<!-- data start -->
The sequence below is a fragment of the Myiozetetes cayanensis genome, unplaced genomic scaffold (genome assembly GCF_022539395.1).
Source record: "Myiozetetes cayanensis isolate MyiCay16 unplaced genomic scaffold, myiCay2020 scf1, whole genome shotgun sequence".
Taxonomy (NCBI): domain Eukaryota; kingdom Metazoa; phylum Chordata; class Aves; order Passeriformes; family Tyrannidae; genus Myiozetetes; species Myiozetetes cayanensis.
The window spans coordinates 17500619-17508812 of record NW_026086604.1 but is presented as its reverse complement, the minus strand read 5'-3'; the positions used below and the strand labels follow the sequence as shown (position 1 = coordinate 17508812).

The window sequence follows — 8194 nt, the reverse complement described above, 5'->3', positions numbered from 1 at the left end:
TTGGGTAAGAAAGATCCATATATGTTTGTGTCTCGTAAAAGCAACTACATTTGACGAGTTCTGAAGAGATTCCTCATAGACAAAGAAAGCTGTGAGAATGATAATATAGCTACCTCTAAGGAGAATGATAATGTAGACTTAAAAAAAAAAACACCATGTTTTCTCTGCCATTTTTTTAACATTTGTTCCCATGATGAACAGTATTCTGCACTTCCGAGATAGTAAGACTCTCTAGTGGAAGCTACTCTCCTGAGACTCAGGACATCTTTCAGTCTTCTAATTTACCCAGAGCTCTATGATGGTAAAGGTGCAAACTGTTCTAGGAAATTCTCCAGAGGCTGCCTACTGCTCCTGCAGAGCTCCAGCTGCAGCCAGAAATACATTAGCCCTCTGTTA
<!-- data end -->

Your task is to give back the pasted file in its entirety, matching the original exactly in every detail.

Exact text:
The sequence below is a fragment of the Myiozetetes cayanensis genome, unplaced genomic scaffold (genome assembly GCF_022539395.1).
Source record: "Myiozetetes cayanensis isolate MyiCay16 unplaced genomic scaffold, myiCay2020 scf1, whole genome shotgun sequence".
Taxonomy (NCBI): domain Eukaryota; kingdom Metazoa; phylum Chordata; class Aves; order Passeriformes; family Tyrannidae; genus Myiozetetes; species Myiozetetes cayanensis.
The window spans coordinates 17500619-17508812 of record NW_026086604.1 but is presented as its reverse complement, the minus strand read 5'-3'; the positions used below and the strand labels follow the sequence as shown (position 1 = coordinate 17508812).

The window sequence follows — 8194 nt, the reverse complement described above, 5'->3', positions numbered from 1 at the left end:
TTGGGTAAGAAAGATCCATATATGTTTGTGTCTCGTAAAAGCAACTACATTTGACGAGTTCTGAAGAGATTCCTCATAGACAAAGAAAGCTGTGAGAATGATAATATAGCTACCTCTAAGGAGAATGATAATGTAGACTTAAAAAAAAAAACACCATGTTTTCTCTGCCATTTTTTTAACATTTGTTCCCATGATGAACAGTATTCTGCACTTCCGAGATAGTAAGACTCTCTAGTGGAAGCTACTCTCCTGAGACTCAGGACATCTTTCAGTCTTCTAATTTACCCAGAGCTCTATGATGGTAAAGGTGCAAACTGTTCTAGGAAATTCTCCAGAGGCTGCCTACTGCTCCTGCAGAGCTCCAGCTGCAGCCAGAAATACATTAGCCCTCTGTTA